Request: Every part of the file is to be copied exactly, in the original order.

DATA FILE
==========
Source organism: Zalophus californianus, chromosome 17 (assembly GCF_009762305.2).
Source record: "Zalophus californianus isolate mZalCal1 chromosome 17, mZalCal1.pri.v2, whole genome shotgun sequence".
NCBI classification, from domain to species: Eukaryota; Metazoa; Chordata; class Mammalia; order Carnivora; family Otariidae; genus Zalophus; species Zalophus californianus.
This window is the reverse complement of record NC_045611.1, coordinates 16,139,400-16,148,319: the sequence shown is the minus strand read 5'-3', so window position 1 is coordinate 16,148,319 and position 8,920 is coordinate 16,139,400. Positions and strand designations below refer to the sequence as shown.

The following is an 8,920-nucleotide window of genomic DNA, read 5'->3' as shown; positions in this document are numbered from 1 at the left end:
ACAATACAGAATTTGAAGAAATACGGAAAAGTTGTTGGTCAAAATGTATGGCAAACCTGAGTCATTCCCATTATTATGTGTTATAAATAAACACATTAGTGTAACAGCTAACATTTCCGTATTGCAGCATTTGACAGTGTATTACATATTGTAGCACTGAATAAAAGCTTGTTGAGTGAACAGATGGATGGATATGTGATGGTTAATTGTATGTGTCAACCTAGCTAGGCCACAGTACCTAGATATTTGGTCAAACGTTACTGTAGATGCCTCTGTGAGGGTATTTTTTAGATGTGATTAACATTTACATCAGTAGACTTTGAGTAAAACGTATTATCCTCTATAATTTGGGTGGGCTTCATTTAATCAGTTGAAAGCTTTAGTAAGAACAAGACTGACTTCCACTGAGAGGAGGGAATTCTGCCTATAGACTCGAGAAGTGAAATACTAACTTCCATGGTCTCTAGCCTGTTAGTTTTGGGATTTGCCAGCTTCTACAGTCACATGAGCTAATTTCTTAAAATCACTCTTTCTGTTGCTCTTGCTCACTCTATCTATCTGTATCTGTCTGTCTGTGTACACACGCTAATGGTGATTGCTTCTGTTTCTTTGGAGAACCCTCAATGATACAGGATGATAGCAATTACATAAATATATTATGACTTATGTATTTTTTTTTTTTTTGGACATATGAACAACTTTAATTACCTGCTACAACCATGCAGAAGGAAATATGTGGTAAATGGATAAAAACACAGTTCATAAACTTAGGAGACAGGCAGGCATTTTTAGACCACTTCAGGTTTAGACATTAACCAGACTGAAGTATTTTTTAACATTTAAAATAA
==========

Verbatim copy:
Source organism: Zalophus californianus, chromosome 17 (assembly GCF_009762305.2).
Source record: "Zalophus californianus isolate mZalCal1 chromosome 17, mZalCal1.pri.v2, whole genome shotgun sequence".
NCBI classification, from domain to species: Eukaryota; Metazoa; Chordata; class Mammalia; order Carnivora; family Otariidae; genus Zalophus; species Zalophus californianus.
This window is the reverse complement of record NC_045611.1, coordinates 16,139,400-16,148,319: the sequence shown is the minus strand read 5'-3', so window position 1 is coordinate 16,148,319 and position 8,920 is coordinate 16,139,400. Positions and strand designations below refer to the sequence as shown.

The following is an 8,920-nucleotide window of genomic DNA, read 5'->3' as shown; positions in this document are numbered from 1 at the left end:
ACAATACAGAATTTGAAGAAATACGGAAAAGTTGTTGGTCAAAATGTATGGCAAACCTGAGTCATTCCCATTATTATGTGTTATAAATAAACACATTAGTGTAACAGCTAACATTTCCGTATTGCAGCATTTGACAGTGTATTACATATTGTAGCACTGAATAAAAGCTTGTTGAGTGAACAGATGGATGGATATGTGATGGTTAATTGTATGTGTCAACCTAGCTAGGCCACAGTACCTAGATATTTGGTCAAACGTTACTGTAGATGCCTCTGTGAGGGTATTTTTTAGATGTGATTAACATTTACATCAGTAGACTTTGAGTAAAACGTATTATCCTCTATAATTTGGGTGGGCTTCATTTAATCAGTTGAAAGCTTTAGTAAGAACAAGACTGACTTCCACTGAGAGGAGGGAATTCTGCCTATAGACTCGAGAAGTGAAATACTAACTTCCATGGTCTCTAGCCTGTTAGTTTTGGGATTTGCCAGCTTCTACAGTCACATGAGCTAATTTCTTAAAATCACTCTTTCTGTTGCTCTTGCTCACTCTATCTATCTGTATCTGTCTGTCTGTGTACACACGCTAATGGTGATTGCTTCTGTTTCTTTGGAGAACCCTCAATGATACAGGATGATAGCAATTACATAAATATATTATGACTTATGTATTTTTTTTTTTTTTGGACATATGAACAACTTTAATTACCTGCTACAACCATGCAGAAGGAAATATGTGGTAAATGGATAAAAACACAGTTCATAAACTTAGGAGACAGGCAGGCATTTTTAGACCACTTCAGGTTTAGACATTAACCAGACTGAAGTATTTTTTAACATTTAAAATAA